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  • Only 29 percent of key debates in 2018 included a question about climate change

    But the percentage rose notably after release of a dramatic climate report from the U.N. IPCC

    Blog ››› ››› LISA HYMAS & EVLONDO COOPER


    Melissa Joskow / Media Matters

    Climate change should have been a topic in every election debate this year. The U.S. was pummeled by extreme weather in 2018, and climate scientists are telling us that climate change is the big reason why. Voters deserved to know what, if anything, candidates propose to do about the problem.

    But climate change got short shrift in most key Senate and gubernatorial debates this election season. Out of 78 debates Media Matters analyzed in tightly contested races, only 23 included a moderator or panelist asking a question about climate change -- just 29 percent. (For details, see our scorecard.)


    Melissa Joskow / Media Matters

    That percentage is up a little from 2016 -- when only 22 percent of debates in key competitive races included a question about climate change -- but it's still far too low.

    Yet we did spot a few encouraging trends.

    After October 7, when the U.N. Intergovernmental Panel on Climate Change (IPCC) issued a major report about the urgent need to address the climate crisis, many more moderators and panelists asked about climate change. Only 7 percent of debates (2 of 27) included a climate question before the release of the IPCC report. After the report came out, 43 percent (21 of 49) included a climate question -- a marked improvement. Nearly half of those questions directly referenced the report.

    The journalists serving as moderators and panelists clearly recognized the importance of the IPCC's warning and became more attuned to the urgency of the climate crisis. We hope this attention to climate change will carry forward and inform their reporting in the future.

    We also found that many voters pushed for climate questions to be included in debates, in red and purple states as well as blue ones. At the first Indiana Senate debate on October 10, moderator Anne Ryder, a senior lecturer at Indiana University's Media School, brought up the topic of climate change and said, "I’ll tell you, we’ve received more questions on this than any other topic." In the next debate in the race, a few weeks later, moderator Amna Nawaz of PBS NewsHour told the candidates that several voters had not been satisfied with the answers they gave previously and asked them to detail specifically what they would do to combat climate change.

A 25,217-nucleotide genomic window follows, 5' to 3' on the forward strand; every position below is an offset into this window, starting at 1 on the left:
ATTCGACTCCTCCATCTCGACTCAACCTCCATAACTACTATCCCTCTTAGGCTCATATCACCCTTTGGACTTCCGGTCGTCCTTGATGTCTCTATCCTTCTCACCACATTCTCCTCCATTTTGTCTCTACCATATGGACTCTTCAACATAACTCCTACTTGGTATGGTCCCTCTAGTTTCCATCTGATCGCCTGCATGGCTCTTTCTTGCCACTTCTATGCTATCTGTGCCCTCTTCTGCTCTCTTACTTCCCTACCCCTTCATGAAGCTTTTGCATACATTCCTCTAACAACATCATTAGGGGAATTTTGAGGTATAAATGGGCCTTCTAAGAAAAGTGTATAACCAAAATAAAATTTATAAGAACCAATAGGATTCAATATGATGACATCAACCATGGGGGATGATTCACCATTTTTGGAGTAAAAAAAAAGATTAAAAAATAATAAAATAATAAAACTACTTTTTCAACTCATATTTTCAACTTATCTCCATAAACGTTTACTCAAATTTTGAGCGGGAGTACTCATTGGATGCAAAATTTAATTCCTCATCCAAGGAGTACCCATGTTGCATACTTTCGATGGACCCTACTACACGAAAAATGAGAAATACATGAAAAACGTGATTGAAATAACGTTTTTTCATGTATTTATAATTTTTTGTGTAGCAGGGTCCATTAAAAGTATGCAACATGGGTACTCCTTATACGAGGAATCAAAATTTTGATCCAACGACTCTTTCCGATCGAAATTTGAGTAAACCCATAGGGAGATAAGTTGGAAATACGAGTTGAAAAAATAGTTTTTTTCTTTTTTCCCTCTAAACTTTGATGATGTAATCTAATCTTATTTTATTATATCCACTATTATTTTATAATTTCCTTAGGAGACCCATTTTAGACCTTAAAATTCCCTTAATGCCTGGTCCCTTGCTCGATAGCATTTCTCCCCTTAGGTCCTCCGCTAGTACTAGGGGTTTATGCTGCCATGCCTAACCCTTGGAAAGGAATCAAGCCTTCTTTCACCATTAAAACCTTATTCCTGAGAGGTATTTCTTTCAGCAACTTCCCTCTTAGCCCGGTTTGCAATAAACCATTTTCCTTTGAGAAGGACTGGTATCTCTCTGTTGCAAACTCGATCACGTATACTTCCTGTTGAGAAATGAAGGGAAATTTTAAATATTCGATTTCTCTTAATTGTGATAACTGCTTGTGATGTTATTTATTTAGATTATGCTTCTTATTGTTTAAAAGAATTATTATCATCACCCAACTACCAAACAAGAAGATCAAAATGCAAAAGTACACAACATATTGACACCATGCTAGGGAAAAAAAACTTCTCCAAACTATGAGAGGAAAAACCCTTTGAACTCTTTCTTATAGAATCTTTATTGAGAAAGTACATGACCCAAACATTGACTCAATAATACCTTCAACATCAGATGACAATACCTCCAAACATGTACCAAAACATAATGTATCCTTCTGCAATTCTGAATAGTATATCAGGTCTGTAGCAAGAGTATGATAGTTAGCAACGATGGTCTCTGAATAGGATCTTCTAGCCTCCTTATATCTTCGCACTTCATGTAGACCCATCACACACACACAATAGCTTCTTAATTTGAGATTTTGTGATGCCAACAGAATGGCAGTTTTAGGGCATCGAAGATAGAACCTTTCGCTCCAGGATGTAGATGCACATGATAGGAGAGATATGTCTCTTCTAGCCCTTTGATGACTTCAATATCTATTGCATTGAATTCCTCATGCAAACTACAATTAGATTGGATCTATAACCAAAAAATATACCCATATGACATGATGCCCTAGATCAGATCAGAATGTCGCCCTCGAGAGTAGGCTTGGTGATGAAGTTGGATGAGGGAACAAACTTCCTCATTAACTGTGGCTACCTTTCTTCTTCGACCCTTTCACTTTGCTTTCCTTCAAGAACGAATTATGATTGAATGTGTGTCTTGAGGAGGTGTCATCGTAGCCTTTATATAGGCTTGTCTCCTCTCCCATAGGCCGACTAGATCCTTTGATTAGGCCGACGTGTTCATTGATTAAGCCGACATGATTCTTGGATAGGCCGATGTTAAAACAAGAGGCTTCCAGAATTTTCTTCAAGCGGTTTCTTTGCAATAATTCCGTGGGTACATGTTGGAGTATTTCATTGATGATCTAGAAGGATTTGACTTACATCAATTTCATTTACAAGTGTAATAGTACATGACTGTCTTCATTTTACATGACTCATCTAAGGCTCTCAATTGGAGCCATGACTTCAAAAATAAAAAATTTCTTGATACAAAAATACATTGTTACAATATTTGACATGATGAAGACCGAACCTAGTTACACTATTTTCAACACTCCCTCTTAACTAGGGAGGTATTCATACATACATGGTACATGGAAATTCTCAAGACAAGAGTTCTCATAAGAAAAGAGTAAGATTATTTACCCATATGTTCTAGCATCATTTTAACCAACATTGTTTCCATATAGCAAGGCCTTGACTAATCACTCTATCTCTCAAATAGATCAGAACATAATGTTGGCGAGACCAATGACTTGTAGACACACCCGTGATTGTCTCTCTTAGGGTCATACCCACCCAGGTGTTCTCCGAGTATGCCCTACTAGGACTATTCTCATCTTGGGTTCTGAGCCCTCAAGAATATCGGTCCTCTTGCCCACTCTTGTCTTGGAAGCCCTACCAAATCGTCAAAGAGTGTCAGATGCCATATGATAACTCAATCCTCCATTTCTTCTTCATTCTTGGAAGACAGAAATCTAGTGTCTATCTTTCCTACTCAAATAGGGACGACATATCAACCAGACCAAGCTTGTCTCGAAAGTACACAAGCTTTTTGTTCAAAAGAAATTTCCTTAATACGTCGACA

In a Colorado gubernatorial debate on October 23, moderator Nic Garcia, a political reporter for The Denver Post, introduced a question about climate change by saying, "When we asked readers and viewers for questions, overwhelmingly this was the No. 1 topic on their mind." And at an Arizona Senate debate and a Wisconsin gubernatorial debate, moderators asked climate questions that had been submitted by members of the public.

    Ahead of an October 21 Florida gubernatorial debate, citizen activists announced that they were going to press moderator Jake Tapper of CNN to ask a question about climate change. But Tapper caught wind of their plans and tweeted that there was no need; he already knew that climate change was a notable topic. He then made it the subject of his first question at the debate.

    Rep. Jared Polis, Democratic candidate for governor in Colorado, said that voters asked him about climate change more than reporters did. "Climate change and environment are a lot more on the minds of people that I meet, and I've had over 300 meet-and-greets in all parts of the state," he said during an interview on November 1.